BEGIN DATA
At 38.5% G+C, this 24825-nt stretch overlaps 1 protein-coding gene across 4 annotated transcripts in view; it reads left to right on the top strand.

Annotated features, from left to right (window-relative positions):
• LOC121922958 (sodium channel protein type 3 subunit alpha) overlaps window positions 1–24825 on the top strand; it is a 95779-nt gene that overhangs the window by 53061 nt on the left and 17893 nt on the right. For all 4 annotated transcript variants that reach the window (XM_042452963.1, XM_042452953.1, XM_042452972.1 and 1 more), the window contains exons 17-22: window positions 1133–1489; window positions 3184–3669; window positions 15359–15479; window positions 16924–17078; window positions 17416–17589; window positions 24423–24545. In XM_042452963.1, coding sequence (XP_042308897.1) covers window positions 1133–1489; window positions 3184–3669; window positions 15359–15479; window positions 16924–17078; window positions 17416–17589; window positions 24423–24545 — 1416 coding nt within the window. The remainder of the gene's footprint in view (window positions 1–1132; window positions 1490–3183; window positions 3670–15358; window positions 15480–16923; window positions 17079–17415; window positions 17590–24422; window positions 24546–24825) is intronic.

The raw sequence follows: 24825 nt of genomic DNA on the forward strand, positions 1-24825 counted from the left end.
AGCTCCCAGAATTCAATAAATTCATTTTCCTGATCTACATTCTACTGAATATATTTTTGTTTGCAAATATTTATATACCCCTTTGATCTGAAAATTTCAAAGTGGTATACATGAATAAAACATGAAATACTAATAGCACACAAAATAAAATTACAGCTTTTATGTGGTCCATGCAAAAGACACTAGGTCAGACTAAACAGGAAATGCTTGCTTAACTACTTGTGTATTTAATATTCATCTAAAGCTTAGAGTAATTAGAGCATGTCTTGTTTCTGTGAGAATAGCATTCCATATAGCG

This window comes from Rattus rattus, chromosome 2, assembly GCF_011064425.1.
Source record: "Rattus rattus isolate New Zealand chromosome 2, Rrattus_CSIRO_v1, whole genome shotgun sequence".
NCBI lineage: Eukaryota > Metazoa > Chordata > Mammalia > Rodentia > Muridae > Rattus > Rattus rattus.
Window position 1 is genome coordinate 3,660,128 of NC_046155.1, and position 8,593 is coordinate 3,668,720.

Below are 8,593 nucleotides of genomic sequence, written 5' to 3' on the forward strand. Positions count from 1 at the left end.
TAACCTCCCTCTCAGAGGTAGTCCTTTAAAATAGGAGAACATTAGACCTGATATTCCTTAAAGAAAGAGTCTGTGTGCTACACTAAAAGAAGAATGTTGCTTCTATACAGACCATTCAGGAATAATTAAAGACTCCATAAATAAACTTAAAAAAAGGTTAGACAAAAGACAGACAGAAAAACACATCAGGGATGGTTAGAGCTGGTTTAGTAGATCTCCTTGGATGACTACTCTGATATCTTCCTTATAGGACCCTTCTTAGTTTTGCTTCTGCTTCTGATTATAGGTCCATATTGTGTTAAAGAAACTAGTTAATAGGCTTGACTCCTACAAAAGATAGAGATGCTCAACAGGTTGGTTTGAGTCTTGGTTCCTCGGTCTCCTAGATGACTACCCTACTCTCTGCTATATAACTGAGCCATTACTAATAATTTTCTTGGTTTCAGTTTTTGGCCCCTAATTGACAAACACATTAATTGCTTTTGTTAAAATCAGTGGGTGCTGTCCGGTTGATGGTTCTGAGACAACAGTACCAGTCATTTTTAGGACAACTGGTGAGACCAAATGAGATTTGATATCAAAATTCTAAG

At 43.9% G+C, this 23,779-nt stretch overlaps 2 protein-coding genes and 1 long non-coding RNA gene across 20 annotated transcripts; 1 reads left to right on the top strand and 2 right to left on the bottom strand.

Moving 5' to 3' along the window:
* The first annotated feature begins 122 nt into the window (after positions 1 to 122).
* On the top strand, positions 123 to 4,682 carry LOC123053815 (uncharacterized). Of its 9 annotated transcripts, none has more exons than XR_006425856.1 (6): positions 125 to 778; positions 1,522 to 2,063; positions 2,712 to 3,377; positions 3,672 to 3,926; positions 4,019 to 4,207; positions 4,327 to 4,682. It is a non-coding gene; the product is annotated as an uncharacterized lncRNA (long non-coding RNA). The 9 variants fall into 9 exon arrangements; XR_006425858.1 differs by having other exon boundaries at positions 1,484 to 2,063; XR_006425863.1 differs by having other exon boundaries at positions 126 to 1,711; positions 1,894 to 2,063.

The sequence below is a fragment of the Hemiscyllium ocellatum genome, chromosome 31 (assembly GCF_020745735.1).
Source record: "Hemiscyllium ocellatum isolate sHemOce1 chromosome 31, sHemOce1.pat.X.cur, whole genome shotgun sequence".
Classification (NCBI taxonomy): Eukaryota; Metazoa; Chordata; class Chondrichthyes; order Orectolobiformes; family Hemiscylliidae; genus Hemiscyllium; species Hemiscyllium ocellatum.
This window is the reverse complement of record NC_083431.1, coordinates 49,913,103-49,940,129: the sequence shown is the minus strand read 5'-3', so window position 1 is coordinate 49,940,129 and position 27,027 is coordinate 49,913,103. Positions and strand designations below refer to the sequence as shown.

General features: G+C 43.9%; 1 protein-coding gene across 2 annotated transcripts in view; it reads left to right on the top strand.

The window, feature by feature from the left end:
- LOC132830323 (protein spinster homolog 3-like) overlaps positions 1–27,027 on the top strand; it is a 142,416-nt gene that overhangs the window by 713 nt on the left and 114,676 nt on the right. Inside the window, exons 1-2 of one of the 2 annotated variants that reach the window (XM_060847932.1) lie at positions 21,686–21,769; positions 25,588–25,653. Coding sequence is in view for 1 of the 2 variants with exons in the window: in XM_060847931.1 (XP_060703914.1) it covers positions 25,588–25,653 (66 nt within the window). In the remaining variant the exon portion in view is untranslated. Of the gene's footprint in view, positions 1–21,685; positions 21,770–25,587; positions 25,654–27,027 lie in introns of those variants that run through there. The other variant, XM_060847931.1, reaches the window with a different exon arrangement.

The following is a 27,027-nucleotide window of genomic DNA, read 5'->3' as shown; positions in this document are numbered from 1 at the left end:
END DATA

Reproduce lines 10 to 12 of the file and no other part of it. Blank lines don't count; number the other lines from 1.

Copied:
Below are 8,593 nucleotides of genomic sequence, written 5' to 3' on the forward strand. Positions count from 1 at the left end.
TAACCTCCCTCTCAGAGGTAGTCCTTTAAAATAGGAGAACATTAGACCTGATATTCCTTAAAGAAAGAGTCTGTGTGCTACACTAAAAGAAGAATGTTGCTTCTATACAGACCATTCAGGAATAATTAAAGACTCCATAAATAAACTTAAAAAAAGGTTAGACAAAAGACAGACAGAAAAACACATCAGGGATGGTTAGAGCTGGTTTAGTAGATCTCCTTGGATGACTACTCTGATATCTTCCTTATAGGACCCTTCTTAGTTTTGCTTCTGCTTCTGATTATAGGTCCATATTGTGTTAAAGAAACTAGTTAATAGGCTTGACTCCTACAAAAGATAGAGATGCTCAACAGGTTGGTTTGAGTCTTGGTTCCTCGGTCTCCTAGATGACTACCCTACTCTCTGCTATATAACTGAGCCATTACTAATAATTTTCTTGGTTTCAGTTTTTGGCCCCTAATTGACAAACACATTAATTGCTTTTGTTAAAATCAGTGGGTGCTGTCCGGTTGATGGTTCTGAGACAACAGTACCAGTCATTTTTAGGACAACTGGTGAGACCAAATGAGATTTGATATCAAAATTCTAAG

At 43.9% G+C, this 23,779-nt stretch overlaps 2 protein-coding genes and 1 long non-coding RNA gene across 20 annotated transcripts; 1 reads left to right on the top strand and 2 right to left on the bottom strand.